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Changes in gene expression during adaptation of Listeria monocytogenes to the soil environment

Abstract : Listeria monocytogenes is a ubiquitous opportunistic pathogen responsible for listeriosis. In order to study the processes underlying its ability to adapt to the soil environment, whole-genome arrays were used to analyse transcriptome modifications 15 minutes, 30 minutes and 18 h after inoculation of L. monocytogenes EGD-e in soil extracts. Growth was observed within the first day of incubation and large numbers were still detected in soil extract and soil microcosms one year after the start of the experiment. Major transcriptional reprofiling was observed. Nutrient acquisition mechanisms (phosphoenolpyruvate-dependent phosphotransferase systems and ABC transporters) and enzymes involved in catabolism of specific carbohydrates (b-glucosidases; chitinases) were prevalent. This is consistent with the overrepresentation of the CodY regulon that suggests that in a nutrient depleted environment, L. monocytogenes recruits its extensive repertoire of transporters to acquire a range of substrates for energy production.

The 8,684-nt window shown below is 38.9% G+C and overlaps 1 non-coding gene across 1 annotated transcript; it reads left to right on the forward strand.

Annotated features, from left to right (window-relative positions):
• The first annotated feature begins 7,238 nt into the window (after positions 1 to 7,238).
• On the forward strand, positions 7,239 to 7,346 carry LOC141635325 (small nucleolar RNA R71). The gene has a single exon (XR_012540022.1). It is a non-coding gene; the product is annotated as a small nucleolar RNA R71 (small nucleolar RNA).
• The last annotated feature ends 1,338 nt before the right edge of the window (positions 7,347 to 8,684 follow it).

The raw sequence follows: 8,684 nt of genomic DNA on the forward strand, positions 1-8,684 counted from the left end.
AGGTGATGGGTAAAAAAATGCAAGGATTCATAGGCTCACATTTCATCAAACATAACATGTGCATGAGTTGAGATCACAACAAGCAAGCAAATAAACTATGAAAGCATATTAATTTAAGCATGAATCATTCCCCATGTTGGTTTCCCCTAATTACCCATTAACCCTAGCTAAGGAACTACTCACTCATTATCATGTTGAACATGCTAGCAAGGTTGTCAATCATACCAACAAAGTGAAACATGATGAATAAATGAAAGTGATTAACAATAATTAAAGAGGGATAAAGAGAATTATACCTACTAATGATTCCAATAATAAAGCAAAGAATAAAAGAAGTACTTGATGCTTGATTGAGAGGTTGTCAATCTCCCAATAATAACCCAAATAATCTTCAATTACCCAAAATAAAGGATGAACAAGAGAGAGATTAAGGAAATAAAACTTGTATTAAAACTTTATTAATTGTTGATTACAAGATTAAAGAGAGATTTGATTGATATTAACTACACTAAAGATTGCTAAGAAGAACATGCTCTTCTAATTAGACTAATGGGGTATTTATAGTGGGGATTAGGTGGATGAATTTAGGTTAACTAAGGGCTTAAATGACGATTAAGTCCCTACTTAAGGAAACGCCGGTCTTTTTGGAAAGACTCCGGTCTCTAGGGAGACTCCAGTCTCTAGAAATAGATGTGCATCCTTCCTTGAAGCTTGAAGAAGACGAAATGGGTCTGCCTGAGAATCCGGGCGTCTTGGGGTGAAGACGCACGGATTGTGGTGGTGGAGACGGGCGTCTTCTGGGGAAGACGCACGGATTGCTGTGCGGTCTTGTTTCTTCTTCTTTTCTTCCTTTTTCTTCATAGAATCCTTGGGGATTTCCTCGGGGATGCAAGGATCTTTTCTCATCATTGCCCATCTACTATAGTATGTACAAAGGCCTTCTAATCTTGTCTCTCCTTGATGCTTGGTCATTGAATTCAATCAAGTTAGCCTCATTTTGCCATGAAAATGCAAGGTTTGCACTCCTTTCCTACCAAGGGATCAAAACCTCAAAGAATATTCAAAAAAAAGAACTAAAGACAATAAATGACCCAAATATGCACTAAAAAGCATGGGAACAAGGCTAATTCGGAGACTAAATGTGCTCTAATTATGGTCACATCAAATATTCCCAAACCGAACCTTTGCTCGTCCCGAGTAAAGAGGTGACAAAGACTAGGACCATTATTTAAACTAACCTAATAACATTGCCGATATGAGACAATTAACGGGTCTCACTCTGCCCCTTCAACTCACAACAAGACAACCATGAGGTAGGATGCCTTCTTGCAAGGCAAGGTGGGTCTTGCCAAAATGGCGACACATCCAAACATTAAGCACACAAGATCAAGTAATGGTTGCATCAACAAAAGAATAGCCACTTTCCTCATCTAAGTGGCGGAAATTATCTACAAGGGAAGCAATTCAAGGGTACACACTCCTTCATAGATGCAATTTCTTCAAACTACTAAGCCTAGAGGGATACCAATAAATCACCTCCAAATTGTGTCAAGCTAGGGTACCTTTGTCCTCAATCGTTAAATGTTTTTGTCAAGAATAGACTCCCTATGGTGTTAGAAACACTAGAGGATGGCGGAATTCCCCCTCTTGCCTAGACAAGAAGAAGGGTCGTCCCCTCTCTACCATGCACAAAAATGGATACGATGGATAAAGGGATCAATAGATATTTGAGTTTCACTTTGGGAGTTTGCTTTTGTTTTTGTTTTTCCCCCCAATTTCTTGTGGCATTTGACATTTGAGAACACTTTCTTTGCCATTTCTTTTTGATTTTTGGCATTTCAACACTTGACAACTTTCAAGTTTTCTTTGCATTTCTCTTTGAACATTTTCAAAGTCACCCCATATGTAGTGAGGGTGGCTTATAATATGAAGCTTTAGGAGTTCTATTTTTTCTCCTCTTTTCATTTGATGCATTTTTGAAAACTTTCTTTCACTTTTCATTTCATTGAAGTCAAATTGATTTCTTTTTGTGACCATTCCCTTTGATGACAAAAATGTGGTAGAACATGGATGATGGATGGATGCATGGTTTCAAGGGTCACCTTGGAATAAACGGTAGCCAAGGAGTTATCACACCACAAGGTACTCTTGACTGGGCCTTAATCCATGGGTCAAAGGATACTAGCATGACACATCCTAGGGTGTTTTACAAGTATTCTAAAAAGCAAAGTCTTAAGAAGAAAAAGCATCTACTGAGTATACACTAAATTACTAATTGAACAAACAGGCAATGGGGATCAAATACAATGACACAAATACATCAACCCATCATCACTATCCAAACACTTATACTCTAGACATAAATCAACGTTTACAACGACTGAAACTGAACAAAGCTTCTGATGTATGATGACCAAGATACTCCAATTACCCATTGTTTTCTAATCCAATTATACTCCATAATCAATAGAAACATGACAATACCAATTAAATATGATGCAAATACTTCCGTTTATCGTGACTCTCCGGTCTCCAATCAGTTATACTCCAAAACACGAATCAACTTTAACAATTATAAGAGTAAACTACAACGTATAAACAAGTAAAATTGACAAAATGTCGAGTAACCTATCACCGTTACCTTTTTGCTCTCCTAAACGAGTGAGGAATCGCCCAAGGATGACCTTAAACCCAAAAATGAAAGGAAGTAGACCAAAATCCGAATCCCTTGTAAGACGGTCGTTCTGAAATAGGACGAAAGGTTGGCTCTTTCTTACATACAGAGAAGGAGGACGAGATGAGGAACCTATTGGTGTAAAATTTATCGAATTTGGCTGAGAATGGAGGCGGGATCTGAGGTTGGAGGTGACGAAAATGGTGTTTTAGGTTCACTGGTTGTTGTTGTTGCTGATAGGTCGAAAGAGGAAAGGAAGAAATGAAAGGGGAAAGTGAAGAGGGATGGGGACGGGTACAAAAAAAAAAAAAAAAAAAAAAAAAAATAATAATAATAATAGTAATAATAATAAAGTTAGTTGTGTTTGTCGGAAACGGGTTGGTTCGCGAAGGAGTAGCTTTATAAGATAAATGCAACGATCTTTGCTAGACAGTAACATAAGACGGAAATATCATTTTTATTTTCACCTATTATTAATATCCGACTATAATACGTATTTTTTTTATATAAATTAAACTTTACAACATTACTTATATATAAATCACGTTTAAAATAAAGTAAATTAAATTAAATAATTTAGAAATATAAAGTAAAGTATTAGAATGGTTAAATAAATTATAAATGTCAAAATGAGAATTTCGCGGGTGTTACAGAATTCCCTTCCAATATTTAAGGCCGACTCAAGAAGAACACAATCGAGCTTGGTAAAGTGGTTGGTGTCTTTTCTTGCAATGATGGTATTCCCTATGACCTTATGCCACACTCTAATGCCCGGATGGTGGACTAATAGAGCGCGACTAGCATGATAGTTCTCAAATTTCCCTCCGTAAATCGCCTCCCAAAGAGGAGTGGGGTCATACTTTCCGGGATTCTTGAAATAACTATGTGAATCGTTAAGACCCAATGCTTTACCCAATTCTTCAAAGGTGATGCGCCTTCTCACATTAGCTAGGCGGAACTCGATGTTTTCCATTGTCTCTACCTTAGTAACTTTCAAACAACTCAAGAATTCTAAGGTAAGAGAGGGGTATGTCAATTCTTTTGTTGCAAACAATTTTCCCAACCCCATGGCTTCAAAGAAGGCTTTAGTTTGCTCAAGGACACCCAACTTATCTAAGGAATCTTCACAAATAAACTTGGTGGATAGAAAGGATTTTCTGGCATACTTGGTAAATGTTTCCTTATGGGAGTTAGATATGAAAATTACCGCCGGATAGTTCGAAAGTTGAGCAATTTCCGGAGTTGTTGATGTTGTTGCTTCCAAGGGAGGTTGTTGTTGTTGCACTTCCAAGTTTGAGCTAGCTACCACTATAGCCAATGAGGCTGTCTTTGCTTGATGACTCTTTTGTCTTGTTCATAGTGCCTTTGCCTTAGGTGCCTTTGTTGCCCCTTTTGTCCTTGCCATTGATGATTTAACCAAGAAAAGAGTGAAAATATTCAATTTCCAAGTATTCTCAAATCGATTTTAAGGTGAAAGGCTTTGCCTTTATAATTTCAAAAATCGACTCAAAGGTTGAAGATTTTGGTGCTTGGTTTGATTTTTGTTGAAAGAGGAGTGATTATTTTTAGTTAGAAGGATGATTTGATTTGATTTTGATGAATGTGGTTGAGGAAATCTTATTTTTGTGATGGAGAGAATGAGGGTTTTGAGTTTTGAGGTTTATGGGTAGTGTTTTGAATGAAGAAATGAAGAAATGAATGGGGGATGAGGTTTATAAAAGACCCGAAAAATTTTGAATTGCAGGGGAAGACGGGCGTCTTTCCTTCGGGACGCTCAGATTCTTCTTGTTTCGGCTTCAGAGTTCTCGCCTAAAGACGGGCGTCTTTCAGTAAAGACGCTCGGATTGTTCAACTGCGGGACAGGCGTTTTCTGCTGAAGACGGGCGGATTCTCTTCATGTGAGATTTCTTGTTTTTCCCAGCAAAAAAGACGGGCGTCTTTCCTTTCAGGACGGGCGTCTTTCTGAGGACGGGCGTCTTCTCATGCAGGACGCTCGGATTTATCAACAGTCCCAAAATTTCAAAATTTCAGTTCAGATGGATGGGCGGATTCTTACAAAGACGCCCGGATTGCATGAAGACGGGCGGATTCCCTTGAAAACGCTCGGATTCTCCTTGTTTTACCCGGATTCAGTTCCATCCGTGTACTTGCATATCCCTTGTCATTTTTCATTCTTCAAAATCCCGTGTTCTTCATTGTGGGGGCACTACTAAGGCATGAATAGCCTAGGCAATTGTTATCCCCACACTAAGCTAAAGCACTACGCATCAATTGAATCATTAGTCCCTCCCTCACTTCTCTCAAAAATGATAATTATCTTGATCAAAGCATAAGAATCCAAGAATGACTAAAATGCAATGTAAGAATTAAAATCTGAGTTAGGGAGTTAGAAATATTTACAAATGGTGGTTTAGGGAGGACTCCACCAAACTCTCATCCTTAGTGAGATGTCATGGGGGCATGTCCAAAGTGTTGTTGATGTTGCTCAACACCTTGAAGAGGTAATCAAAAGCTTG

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Pascal Piveteau, Géraldine G. Depret, Barbara Pivato, Dominique D. Garmyn, Alain Hartmann. Changes in gene expression during adaptation of Listeria monocytogenes to the soil environment. PLoS ONE, Public Library of Science, 2011, 6 (9), pp.e24881 ; 1-10. ⟨10.1371/journal.pone.0024881⟩. ⟨hal-02645459⟩



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